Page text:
Rock’n’Roll, the genre, did not acquire its name until the mid 50s. The term ‘Rock’ was a common, African -American colloquialism for ‘sex,’ and "Rocking and rolling" was secular black slang for dancing or sex. It first appears on record on Trixie Smith's "My Man Rocks Me with One Steady Roll" (1922).
By the late 30s the term became more common place in Rhythm and Blues (r&b) song lyrics. Songs like "Rock and Rolling" by Bob Robinson (1939); "Rock and Rolling Mamma" Buddy Jones (1939); and Joe Turner's "Cherry Red" (1939) all depended upon the double entendre. In the mid to late forties there was a flurry of songs about ‘rock,’ starting with Roy Brown blues song, ‘Good rockin’ tonight (1947), Wynonie Harris released a gospel beat version soon after, Jimmy Preston‘s “Rock The Joint" (1949), came out the same year as Roy Brown’s "Rockin' At Midnight," Erline Harris’s"Rock and Roll Blues," and Wild Bill Moore’s “Rock And Roll.”
The defining characteristic of ‘rock and roll’ music was the rhythm i.e. an 8-to-the-bar boogie rhythm set against a heavy "back beat." Usually the accent was from a snare drum, on the 4th and 8th beats of the boogie rhythm, or if written in 4/4 time, on the 2nd and 4th beats. The roots of rock’n’roll lie in gospel, blues, and country and began to emerge through the medium of rhythm and blues (R&B) music or ‘race’ music in the mid to late 40s. The musical style took form after the mass migration of African-Americans to the north of the country in search of work in the larger cities of Chicago, Detroit and New York. It involved a blend of popular African-American music at the White country music of the south. Rock’n’roll as a musical genre did not really start until Fats Domino’s The Fat Man (1950). Arguably this may represented the first ‘n’ roll song in the musical sense but there were certainly other contenders including Big Joe Turner’s "Roll 'Em Pete" (1939) and many of Sister Rosetta Tharpe early hits contained elements of mid-1950s rock and roll.
However most people now accept the first fully formed rock and roll recording was "Rocket 88" by Jackie Brenston and his Delta Cats (aka Ike Turner and his band The Kings of Rhythm) (1951).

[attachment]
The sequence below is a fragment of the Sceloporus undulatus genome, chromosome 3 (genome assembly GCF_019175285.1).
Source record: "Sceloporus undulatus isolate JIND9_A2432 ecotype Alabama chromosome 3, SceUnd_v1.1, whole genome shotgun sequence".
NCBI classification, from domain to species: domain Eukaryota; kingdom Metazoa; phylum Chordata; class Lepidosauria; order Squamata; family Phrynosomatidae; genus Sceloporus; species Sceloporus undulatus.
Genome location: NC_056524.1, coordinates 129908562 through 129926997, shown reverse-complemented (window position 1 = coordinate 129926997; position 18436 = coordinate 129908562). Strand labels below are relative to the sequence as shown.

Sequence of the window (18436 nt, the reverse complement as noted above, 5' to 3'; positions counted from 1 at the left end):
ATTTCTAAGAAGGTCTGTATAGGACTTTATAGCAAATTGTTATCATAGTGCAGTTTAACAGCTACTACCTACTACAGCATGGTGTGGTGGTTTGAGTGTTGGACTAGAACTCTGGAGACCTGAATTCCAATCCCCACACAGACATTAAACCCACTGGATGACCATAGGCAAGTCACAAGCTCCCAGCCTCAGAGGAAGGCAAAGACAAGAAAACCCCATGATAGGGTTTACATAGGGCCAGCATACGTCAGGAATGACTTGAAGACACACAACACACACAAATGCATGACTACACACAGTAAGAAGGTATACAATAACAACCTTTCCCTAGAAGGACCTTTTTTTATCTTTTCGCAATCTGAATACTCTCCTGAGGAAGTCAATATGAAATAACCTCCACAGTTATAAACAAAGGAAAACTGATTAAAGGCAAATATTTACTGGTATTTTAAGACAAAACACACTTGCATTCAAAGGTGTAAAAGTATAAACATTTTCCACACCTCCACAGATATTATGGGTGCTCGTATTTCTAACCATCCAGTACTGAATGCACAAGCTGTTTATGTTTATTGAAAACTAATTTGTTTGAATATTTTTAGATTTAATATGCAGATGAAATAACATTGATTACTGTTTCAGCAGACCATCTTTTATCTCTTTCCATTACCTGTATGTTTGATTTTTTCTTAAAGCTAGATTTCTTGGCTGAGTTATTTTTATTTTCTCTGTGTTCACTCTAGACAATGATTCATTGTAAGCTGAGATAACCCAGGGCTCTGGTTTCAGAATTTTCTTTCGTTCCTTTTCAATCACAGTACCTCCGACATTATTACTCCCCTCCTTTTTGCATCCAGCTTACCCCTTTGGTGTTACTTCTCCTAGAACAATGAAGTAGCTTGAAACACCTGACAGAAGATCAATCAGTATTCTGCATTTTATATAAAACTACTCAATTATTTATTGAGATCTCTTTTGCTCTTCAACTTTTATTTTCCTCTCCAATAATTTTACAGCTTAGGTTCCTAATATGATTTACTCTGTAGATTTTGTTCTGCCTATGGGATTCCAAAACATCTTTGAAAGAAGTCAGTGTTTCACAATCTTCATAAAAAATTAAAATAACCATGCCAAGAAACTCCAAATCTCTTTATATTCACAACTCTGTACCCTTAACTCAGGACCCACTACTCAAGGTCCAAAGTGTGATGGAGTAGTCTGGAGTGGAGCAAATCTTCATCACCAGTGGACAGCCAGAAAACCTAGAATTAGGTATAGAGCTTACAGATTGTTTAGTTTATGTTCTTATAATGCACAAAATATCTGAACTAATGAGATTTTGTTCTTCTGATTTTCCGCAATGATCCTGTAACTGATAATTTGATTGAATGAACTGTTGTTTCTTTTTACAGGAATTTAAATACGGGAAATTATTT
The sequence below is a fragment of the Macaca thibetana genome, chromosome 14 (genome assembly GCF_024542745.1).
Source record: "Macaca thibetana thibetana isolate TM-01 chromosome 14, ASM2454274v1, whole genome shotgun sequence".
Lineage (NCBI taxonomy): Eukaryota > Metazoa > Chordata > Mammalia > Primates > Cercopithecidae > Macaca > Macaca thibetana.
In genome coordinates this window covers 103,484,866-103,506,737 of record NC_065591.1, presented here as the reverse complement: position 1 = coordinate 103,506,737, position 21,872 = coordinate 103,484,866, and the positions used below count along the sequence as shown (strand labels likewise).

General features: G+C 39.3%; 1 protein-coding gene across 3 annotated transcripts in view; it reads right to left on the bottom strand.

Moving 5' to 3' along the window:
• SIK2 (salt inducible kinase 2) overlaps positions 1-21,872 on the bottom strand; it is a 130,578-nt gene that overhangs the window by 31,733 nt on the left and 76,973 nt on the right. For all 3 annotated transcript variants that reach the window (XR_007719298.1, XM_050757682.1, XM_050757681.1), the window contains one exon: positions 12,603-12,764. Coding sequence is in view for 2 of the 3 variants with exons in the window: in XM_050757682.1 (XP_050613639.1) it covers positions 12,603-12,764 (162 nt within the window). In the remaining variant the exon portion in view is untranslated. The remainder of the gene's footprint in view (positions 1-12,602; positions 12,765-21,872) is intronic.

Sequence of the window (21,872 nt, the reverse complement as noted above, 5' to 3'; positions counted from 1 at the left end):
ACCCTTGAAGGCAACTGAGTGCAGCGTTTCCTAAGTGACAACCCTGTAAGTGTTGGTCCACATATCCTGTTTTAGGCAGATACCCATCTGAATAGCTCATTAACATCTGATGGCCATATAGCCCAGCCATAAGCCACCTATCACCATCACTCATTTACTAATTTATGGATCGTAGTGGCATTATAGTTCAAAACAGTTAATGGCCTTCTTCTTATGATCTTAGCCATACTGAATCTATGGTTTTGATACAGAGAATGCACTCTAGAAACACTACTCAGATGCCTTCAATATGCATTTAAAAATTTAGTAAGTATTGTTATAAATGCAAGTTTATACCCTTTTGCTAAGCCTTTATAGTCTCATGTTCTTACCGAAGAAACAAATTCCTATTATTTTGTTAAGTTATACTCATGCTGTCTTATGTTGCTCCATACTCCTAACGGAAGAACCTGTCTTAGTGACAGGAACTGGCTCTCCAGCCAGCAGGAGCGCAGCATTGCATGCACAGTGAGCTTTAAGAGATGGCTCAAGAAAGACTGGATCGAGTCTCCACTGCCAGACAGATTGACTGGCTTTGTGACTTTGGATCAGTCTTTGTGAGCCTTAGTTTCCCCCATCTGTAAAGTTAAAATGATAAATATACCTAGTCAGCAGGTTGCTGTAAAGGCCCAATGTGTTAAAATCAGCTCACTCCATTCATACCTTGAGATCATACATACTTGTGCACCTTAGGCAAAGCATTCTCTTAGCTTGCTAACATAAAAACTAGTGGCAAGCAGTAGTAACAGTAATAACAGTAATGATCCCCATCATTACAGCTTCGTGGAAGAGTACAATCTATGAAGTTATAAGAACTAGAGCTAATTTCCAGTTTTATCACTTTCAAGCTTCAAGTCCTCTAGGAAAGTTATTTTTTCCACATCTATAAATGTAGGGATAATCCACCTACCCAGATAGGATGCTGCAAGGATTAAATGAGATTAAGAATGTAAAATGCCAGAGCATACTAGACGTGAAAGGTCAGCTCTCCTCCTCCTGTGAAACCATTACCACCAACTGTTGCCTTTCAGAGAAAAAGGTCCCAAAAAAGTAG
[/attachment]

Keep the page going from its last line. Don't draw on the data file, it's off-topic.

Jackie Brenston was born in 1930, in Clarksdale, Mississippi. As a teenager he learned to play a mean saxophone taught to him by Jesse Flowers. He joined the Isaiah (Ike) Turner band the Kings of Rhythm (Willie Kizart (guitar), Raymond Hill (tenor sax), Jackie Breston (tenor sax) and Willie Sims (drums)) in 1951 and they drove up to Memphis to Sam Phillips and recorded Rocket 88. The rocket reference relates to the then new Oldsmobile Rocket Hydra-Matic "88”. Sam Phillips was quick to sell the recordings to Chess Records in Chicago and they released the single in mid April. Jackie had based his song on another number in the band’s repertoire called "Cadillac Boogie.” This was originally recorded in 1947 by Jimmy Liggins and although the arrangements are more or less the same, the lyrics were different. The way Ike and the Kings of Rhythm performed the number however made history and created rock’n’roll. Kizart’s overcharged electric guitar, Ike’s thumping piano play forged perfectly with shrieking sax driven by trash-can drumming, and Brenston's singing, shouting, and yelping. "Rocket '88" topped the R&B charts and became one of the bestselling R&B records of 1951.
The follow up "My Real Gone Rocket," was released by Chess in the summer of that year but failed to sell well. Jackie left the Kings of Rhythm and his first solo released was the slower, "Independent Woman." The song was from the first recording session and although it did feature Ike and the Kings of Rhythm it was credited to Jackie Brenston and His Delta Cats. The single failed to impact as did all his singles with Chess. In that sense not only did he write and perform the first rock’n’roll hit he was also the first ‘one hit wonder’ of that genre. Brenston continued in the music business as a saxophonist in Lowell Fulson's band (1953 to 1955) before rejoining Ike Turner’s group as the baritone sax-player. Ike by this time was playing guitar as the up front leader of his band and his ego prevented Brenston, from ever performing "Rocket '88," in a live set again.
Worth a listen
Saturday night fish fry (1949)
The Fat Man (1950)
Rollin and tumbling (1950)
Les Paul and Mary Ford
How high the moon
Willie Mae "Big Mama" Thornton
Hound Dog (1953)
Big Joe Turner
Shake, Rattle & Roll (1953)